The Doloriad by Missouri Williams 

Next week sees the publication The Doloriad by Missouri Williams, which is to be published by one of my favourite indie presses, Dead Ink. As soon as I heard about this book, I knew it was one I had to read. As someone who has read their fair share of strange fiction over the years, often drawn to the weird and wonderful, my interest was piqued when I read the blurb of Williams’ debut novel, which promised a desolate world, and a fight for survival, involving a family that is unconventional to say the least… 

What better way to distract from the chaos of the world and my recent covid diagnosis (here ends my shameless plea for sympathy) than to immerse yourself in a good book, I thought, for a bit of escapism. So this week it was time to pick up The Doloriad, a book which I had had my eye on for a little while, or rather, it had an eye on me as you can see from the unsettling cover art (shout out to Luke Bird for the excellent cover design as always) but the unnerving grin that looked over at me from the bookshelf proved to set the tone perfectly for my journey into this bizarre yet fascinating world. 

Events in The Doloriad take place in the aftermath of a mysterious and devastating environmental event which has resulted in the majority of mankind being wiped out. That is apart from one family, who, descended from incest, are clinging onto life in this unforgiving landscape, all under the rule of The Matriarch who controls her family in her merciless manner, with dreams of giving humanity a new start. To enable this, one of her daughters is offered as a marriage partner to any potential survivors who may still be out in the world, although things do not go according to plan, and The Matriarch’s control over her family begins to weaken. From the opening pages I was hooked, and horrified by the world that was laid before me. The imagery from the offset was vivid, and Williams was able to describe a most unusual scene so clearly, and in grim detail, in such a way that I was instantly intrigued and left wanting to find out more. This is something that I found throughout the book as the story unfolds further, the absurdity of this tale is one that is shocking and often horrific to read, yet at the same time it is difficult to look away.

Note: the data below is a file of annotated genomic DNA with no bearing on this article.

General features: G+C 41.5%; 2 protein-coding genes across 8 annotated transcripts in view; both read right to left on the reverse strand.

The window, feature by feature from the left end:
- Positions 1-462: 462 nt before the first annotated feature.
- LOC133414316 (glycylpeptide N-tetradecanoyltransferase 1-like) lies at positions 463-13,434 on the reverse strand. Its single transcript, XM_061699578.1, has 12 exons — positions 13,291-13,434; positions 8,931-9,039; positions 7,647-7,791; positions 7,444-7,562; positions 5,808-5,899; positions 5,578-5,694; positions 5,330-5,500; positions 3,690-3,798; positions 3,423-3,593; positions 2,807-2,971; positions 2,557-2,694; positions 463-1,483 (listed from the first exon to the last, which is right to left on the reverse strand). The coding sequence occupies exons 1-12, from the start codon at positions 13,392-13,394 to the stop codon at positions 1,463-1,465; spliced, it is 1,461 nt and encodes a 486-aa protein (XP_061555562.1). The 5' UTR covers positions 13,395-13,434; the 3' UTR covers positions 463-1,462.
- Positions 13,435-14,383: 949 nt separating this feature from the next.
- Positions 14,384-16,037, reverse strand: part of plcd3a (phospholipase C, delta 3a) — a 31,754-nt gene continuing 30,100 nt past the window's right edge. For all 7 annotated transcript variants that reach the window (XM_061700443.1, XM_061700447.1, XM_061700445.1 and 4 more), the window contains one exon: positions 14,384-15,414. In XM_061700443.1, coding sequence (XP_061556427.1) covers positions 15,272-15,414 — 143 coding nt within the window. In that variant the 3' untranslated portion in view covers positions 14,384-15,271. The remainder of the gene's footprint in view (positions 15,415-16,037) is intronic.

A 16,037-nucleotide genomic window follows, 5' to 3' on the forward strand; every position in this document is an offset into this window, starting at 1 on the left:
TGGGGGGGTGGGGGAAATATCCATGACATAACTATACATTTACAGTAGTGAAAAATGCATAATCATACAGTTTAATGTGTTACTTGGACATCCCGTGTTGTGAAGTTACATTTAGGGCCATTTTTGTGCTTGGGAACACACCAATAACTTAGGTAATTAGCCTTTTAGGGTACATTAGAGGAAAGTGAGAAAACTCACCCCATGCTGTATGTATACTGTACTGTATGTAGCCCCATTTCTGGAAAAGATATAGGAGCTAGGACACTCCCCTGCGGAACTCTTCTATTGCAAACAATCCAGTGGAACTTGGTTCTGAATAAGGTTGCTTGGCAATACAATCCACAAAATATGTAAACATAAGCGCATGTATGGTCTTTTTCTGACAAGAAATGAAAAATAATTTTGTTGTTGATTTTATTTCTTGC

The Doloriad is undoubtedly a dark and unusual read and a story that is hard to categorise. There are many elements to this novel, with the ruined world setting giving the story a post-apocalyptic feel, with the family scavenging for food and supplies as they attempt to make something of this damaged earth. It also has the feel of a gothic fairy tale or Greek tragedy with its characters having a mythological air to them. And the feuding siblings, and the way that they pick on and at each other also has elements of a Shakespearean family feud, the ways in which they cared for one another, and the way they hurt each other. But what struck me most about it, and what I was left pondering after I finished reading it, was this feeling of resilience and the determination of humanity to continue, to move forward, in the face of the most extraordinary and devastating of circumstances. As I read of these siblings and their depravity, the cruelty and violence that was so vividly depicted, it was interesting to consider the lengths they would go to, to fight for something in such a state of disrepair as this particular world that Williams has forged. Through this wholly original story we see a commitment to life like no other, through the story of a truly unforgettable family. 

The Doloriad is to be published on 3rd March 2022 by Dead Ink Books. With thanks to Jordan Taylor-Jones for providing a copy for review. 

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